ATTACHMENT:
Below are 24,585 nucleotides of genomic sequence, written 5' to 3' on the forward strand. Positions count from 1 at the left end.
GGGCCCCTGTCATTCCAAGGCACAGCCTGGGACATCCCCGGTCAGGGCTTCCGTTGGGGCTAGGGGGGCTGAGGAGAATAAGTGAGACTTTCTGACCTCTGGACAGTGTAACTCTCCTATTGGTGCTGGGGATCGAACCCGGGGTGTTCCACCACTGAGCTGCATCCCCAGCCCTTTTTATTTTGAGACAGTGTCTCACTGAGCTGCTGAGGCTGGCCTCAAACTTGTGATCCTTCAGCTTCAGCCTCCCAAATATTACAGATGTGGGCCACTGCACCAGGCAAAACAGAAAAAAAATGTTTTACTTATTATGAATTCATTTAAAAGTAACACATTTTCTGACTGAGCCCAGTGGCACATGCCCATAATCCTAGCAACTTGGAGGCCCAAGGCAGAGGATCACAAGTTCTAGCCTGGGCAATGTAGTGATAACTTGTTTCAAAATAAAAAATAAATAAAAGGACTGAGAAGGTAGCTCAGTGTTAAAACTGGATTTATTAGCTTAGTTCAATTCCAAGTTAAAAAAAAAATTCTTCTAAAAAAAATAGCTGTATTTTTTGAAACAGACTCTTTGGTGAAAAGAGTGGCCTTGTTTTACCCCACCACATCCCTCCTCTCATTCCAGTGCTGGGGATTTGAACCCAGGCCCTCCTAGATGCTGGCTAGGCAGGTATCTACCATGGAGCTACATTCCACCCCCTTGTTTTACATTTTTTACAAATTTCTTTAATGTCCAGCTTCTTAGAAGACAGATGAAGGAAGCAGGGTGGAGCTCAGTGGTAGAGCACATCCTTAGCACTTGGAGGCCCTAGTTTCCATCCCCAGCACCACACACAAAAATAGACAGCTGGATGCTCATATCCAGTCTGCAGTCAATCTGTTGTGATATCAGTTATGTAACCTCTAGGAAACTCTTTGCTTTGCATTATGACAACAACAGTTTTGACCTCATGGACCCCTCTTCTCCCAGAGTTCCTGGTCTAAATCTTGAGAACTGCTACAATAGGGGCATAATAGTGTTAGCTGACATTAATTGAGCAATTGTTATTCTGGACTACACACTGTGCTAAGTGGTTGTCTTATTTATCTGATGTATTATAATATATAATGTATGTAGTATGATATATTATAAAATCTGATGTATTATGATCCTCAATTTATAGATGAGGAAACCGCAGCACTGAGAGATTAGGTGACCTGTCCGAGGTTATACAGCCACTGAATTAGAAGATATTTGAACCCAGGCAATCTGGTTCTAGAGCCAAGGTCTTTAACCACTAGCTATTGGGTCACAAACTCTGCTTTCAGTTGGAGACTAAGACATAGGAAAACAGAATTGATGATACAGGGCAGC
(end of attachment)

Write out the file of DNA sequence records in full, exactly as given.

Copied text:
Below are 24,585 nucleotides of genomic sequence, written 5' to 3' on the forward strand. Positions count from 1 at the left end.
GGGCCCCTGTCATTCCAAGGCACAGCCTGGGACATCCCCGGTCAGGGCTTCCGTTGGGGCTAGGGGGGCTGAGGAGAATAAGTGAGACTTTCTGACCTCTGGACAGTGTAACTCTCCTATTGGTGCTGGGGATCGAACCCGGGGTGTTCCACCACTGAGCTGCATCCCCAGCCCTTTTTATTTTGAGACAGTGTCTCACTGAGCTGCTGAGGCTGGCCTCAAACTTGTGATCCTTCAGCTTCAGCCTCCCAAATATTACAGATGTGGGCCACTGCACCAGGCAAAACAGAAAAAAAATGTTTTACTTATTATGAATTCATTTAAAAGTAACACATTTTCTGACTGAGCCCAGTGGCACATGCCCATAATCCTAGCAACTTGGAGGCCCAAGGCAGAGGATCACAAGTTCTAGCCTGGGCAATGTAGTGATAACTTGTTTCAAAATAAAAAATAAATAAAAGGACTGAGAAGGTAGCTCAGTGTTAAAACTGGATTTATTAGCTTAGTTCAATTCCAAGTTAAAAAAAAAATTCTTCTAAAAAAAATAGCTGTATTTTTTGAAACAGACTCTTTGGTGAAAAGAGTGGCCTTGTTTTACCCCACCACATCCCTCCTCTCATTCCAGTGCTGGGGATTTGAACCCAGGCCCTCCTAGATGCTGGCTAGGCAGGTATCTACCATGGAGCTACATTCCACCCCCTTGTTTTACATTTTTTACAAATTTCTTTAATGTCCAGCTTCTTAGAAGACAGATGAAGGAAGCAGGGTGGAGCTCAGTGGTAGAGCACATCCTTAGCACTTGGAGGCCCTAGTTTCCATCCCCAGCACCACACACAAAAATAGACAGCTGGATGCTCATATCCAGTCTGCAGTCAATCTGTTGTGATATCAGTTATGTAACCTCTAGGAAACTCTTTGCTTTGCATTATGACAACAACAGTTTTGACCTCATGGACCCCTCTTCTCCCAGAGTTCCTGGTCTAAATCTTGAGAACTGCTACAATAGGGGCATAATAGTGTTAGCTGACATTAATTGAGCAATTGTTATTCTGGACTACACACTGTGCTAAGTGGTTGTCTTATTTATCTGATGTATTATAATATATAATGTATGTAGTATGATATATTATAAAATCTGATGTATTATGATCCTCAATTTATAGATGAGGAAACCGCAGCACTGAGAGATTAGGTGACCTGTCCGAGGTTATACAGCCACTGAATTAGAAGATATTTGAACCCAGGCAATCTGGTTCTAGAGCCAAGGTCTTTAACCACTAGCTATTGGGTCACAAACTCTGCTTTCAGTTGGAGACTAAGACATAGGAAAACAGAATTGATGATACAGGGCAGC